Photos From the July 4th Holiday at the Savannah National Wildlife Refuge

Yesterday and today I took trips to the Savannah National Wildlife Refuge; yesterday’s was an afternoon trip and today’s was a morning trip.  Both days it was like the wildlife knew there was a holiday and decided to put on a show for the visitors.  The water level in the refuge’s diversion canal is very high, so most of the Alligators were to be found in the first half of the wildlife drive instead of the second half where they’re often seen.  On Thursday,  I counted 21 Alligators – more than I’ve seen at the Savannah NWR in my last few trips.  This morning, I counted even more – 27, of which 21 in the first half of the wildlife drive.  On both days, Great Egrets were out in large numbers as well.  Royal Terns were also out in good numbers, putting on an impressive airshow with with swift turns and dives over the water.

3 July 2014

Alligator mostly submerged, keeping cool on a hot summer day
Alligator mostly submerged, keeping cool on a hot summer day
Alligator swimming along the interior of the wildlife drive
Alligator swimming along the interior of the wildlife drive
Camouflaged Alligator
Camouflaged Alligator

IMG_6769

This large Alligator gathered a small crowd of visitors and didn't seem the least bit perturbed by it
This large Alligator gathered a small crowd of visitors and didn’t seem the least bit perturbed by it
Small Alligator in the "turtle hole"
Small Alligator in the “turtle hole”
5 Great Egrets along the bank of the wildlife drive
6 Great Egrets along the bank of the wildlife drive
Great Egret
Great Egret
Great Egrets among the sawgrass
Great Egrets among the sawgrass
Great Egrets in flight
Great Egrets in flight
Great Egret preening in the trees
Great Egret preening in the trees
Yellow Bellied Slider in the "turtle hole"
Yellow Bellied Slider in the “turtle hole”
Yellow Bellied Slider in the "turtle hole"
Yellow Bellied Slider in the “turtle hole”
Royal Tern
Royal Tern
Royal Tern diving
Royal Tern diving
Osprey
Osprey

One of the things I notice frequently is how quickly visitors drive through the refuge’s wildlife drive.  It boggles me that folks take the time to drive over then rush through.  I think many of them are just looking for Alligators but even if that’s all they’re doing they’re still going to miss small ones or almost hidden ones.  That’s not to mention that there is more to see than just Alligators if you look for it.  I have two suggestions if you’re going to visit the refuge:

  1. Drive through slowly
  2. Get out of the car

I drive through at 5 mph and slower; often time in first gear at or just above an idle just letting the car roll slowly.  It allows me to see more and pick up smaller wildlife or concealed wildlife that one wouldn’t see at faster speeds.  It also doesn’t make as much noise and commotion that will scare off wildlife near the drive.  Get out of the car and walk the trails, you’ll see even more than what you will from the car.  If you see one Alligator or bird, stop and get out of the car to look – you might just see even more than what you initially saw.  Following these tips will increase the amount of wildlife you see and enhance your visit to the refuge.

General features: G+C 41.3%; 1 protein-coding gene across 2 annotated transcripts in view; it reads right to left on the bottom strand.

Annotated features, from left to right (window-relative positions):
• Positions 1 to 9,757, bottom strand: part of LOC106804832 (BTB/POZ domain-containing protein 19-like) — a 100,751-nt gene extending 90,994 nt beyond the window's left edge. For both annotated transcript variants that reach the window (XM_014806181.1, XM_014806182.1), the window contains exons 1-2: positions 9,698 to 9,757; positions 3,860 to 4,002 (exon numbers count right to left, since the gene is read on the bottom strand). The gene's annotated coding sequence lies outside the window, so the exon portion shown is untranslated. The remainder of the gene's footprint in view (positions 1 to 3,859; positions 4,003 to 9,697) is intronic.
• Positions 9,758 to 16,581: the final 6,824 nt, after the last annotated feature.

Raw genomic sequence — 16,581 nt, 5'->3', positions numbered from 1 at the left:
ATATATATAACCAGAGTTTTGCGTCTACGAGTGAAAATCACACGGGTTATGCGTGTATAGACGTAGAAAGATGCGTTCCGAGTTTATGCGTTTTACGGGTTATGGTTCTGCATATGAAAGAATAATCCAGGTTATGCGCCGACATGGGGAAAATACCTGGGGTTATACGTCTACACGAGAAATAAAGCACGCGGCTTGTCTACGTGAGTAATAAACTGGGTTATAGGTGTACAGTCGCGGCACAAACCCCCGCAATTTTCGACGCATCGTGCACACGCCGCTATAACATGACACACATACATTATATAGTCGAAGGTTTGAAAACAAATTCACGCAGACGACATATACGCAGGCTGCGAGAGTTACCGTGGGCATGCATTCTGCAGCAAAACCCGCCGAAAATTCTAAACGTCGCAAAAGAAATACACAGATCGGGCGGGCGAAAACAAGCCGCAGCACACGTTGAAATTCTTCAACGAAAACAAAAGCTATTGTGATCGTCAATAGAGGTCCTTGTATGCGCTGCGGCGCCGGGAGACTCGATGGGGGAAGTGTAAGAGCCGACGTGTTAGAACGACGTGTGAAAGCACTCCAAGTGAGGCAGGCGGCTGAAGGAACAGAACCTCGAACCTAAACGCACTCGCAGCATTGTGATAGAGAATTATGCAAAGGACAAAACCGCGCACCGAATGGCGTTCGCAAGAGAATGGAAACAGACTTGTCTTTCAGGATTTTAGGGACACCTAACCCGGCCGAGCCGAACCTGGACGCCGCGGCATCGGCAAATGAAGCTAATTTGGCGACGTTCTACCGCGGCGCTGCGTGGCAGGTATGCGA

Example:  What do you see in this photo? In addition to the Great Egrets, there are also 2 Alligators
Example: What do you see in this photo? In addition to the Great Egrets, there are also 2 Alligators

In my opinion, mornings are the best time to visit the refuge in the summer. During the heat of the day, most of the wildlife is trying to beat the heat and there just isn’t as much to see. You’re more likely to see birds out hunting and foraging in the mornings and there are usually more Alligators out and about.  I like to get there around 0800-0830; if you go earlier, you’ll be trying to take photos into the rising sun (if photography is your thing).  This morning’s trip yielded three Great Blue Herons, two of which were relatively close encounters as I was able to get within 15-20 feet of them.  In addition to the Royal Terns putting on their aerial displays as they did the day before, I also saw Black Skimmers for the first time; it was fun to watch them coming speeding by, lower beak in the water skimming for fish! Unfortunately I never was able to get a good photo of them, nor the Brown Bellied Whistling Ducks I saw.

4 July 2014

Alligators swimming past each other peacefully
Alligators swimming past each other peacefully
Alligator resting on some submerged sawgrass
Alligator resting on some submerged sawgrass
Common Gallinule
Common Gallinule
Alligator and Great Egret
Alligator and Great Egret
Great Egret among the lilly pads
Great Egret among the lilly pads
Young Alligator sunning on a mud bank at low tide
Young Alligator sunning on a mud bank at low tide
Great Blue Heron with an Alligator in the background
Great Blue Heron with an Alligator in the background
Great Blue Heron grooming
Great Blue Heron grooming
Great Blue Heron spreading its wings
Great Blue Heron spreading its wings
Great Blue Heron hunting at water's edge
Great Blue Heron hunting at water’s edge
Purple Gallinule
Purple Gallinule
Red Winged Blackbird
Red Winged Blackbird
Sunbathing Alligator style
Sunbathing Alligator style
Almost camouflaged
Almost camouflaged
More sunbathing Alligator style
More sunbathing Alligator style
Close up
Close up
If you slow down and look carefully, you'll wildlife like these juvenile Green Herons
If you slow down and look carefully, you’ll wildlife like these juvenile Green Herons
Juvenile Green Heron
Juvenile Green Heron
Juvenile Green Heron
Juvenile Green Heron
When I looked closer, there were 3, not just 2
When I looked closer, there were 3, not just 2
Juvenile Green Heron
Juvenile Green Heron
Young Alligator sunning on a log in the "turtle hole"
Young Alligator sunning on a log in the “turtle hole”

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